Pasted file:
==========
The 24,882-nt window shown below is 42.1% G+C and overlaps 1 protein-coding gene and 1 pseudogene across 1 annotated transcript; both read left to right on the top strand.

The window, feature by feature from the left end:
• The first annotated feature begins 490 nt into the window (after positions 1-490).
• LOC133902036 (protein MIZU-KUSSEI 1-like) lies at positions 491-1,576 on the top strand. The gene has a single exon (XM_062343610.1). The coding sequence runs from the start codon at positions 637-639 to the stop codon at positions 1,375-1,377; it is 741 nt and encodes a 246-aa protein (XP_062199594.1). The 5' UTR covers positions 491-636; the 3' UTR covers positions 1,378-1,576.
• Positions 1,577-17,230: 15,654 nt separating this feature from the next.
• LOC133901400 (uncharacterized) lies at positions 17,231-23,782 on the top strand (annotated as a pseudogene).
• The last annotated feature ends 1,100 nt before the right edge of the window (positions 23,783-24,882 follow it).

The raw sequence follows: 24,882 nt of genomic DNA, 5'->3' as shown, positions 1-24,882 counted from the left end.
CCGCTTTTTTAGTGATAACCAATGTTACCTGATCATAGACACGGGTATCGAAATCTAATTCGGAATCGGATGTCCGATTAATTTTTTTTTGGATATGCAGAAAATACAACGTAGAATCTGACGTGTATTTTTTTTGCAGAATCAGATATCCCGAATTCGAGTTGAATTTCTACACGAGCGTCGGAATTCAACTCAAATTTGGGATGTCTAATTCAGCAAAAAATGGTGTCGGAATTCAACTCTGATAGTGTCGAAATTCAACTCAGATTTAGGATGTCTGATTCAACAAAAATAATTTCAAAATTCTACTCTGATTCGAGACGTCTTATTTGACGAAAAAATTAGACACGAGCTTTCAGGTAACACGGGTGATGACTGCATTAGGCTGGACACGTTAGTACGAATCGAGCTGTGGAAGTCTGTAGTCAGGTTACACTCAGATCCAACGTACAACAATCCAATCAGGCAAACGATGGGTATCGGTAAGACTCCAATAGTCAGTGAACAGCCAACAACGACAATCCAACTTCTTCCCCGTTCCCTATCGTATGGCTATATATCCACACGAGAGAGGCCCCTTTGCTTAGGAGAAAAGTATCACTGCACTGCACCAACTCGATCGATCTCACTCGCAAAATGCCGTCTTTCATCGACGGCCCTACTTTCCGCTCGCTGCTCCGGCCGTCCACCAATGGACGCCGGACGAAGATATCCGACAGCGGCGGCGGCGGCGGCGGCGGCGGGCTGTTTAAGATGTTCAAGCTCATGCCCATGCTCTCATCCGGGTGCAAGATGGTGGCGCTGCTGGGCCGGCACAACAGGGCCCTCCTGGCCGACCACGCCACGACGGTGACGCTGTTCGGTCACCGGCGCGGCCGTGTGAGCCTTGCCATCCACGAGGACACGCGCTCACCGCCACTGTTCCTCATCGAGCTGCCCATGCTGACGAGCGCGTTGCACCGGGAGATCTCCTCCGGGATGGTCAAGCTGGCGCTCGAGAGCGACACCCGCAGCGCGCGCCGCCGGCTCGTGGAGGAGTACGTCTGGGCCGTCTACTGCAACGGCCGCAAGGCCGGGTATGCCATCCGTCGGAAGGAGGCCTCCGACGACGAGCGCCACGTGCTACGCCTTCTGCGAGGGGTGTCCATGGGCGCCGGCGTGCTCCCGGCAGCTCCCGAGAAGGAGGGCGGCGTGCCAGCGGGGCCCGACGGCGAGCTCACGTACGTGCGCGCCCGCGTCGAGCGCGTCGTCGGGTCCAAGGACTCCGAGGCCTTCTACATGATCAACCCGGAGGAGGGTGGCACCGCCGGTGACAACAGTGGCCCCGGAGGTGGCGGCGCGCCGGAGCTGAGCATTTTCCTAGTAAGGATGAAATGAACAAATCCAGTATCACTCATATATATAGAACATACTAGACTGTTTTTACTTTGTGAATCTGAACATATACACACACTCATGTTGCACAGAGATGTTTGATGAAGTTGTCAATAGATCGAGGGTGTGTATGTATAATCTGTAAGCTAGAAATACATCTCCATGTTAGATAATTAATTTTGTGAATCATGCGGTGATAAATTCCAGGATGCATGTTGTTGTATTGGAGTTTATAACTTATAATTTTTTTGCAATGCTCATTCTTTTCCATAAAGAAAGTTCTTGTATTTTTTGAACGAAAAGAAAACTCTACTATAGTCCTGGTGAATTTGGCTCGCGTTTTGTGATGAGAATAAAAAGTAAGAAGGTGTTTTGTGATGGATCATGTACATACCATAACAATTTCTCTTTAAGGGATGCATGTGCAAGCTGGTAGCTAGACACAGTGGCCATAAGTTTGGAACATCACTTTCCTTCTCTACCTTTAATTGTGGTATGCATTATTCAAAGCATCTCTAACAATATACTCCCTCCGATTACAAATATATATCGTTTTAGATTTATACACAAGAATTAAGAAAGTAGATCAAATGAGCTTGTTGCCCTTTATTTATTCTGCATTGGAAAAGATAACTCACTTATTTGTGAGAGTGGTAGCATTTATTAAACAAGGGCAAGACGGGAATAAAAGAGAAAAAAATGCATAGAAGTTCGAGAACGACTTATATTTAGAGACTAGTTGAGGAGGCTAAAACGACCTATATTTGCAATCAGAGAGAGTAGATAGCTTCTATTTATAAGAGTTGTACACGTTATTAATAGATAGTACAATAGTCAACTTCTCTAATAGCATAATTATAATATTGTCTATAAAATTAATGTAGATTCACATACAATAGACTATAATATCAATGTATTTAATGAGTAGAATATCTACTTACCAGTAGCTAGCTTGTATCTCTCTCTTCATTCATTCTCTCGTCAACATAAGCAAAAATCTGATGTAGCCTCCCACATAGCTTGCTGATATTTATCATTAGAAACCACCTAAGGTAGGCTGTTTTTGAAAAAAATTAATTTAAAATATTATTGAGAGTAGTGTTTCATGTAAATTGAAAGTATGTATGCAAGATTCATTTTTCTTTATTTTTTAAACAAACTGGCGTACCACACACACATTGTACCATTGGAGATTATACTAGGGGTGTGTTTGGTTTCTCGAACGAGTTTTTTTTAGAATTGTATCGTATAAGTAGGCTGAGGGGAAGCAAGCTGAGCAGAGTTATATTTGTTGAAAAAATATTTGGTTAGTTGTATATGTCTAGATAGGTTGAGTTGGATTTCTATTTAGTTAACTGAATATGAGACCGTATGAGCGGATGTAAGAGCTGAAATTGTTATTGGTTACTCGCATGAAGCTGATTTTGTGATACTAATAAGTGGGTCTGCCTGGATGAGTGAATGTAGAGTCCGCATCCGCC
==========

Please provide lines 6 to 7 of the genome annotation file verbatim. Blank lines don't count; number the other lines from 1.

• LOC133901400 (uncharacterized) lies at positions 17,231-23,782 on the top strand (annotated as a pseudogene).
• The last annotated feature ends 1,100 nt before the right edge of the window (positions 23,783-24,882 follow it).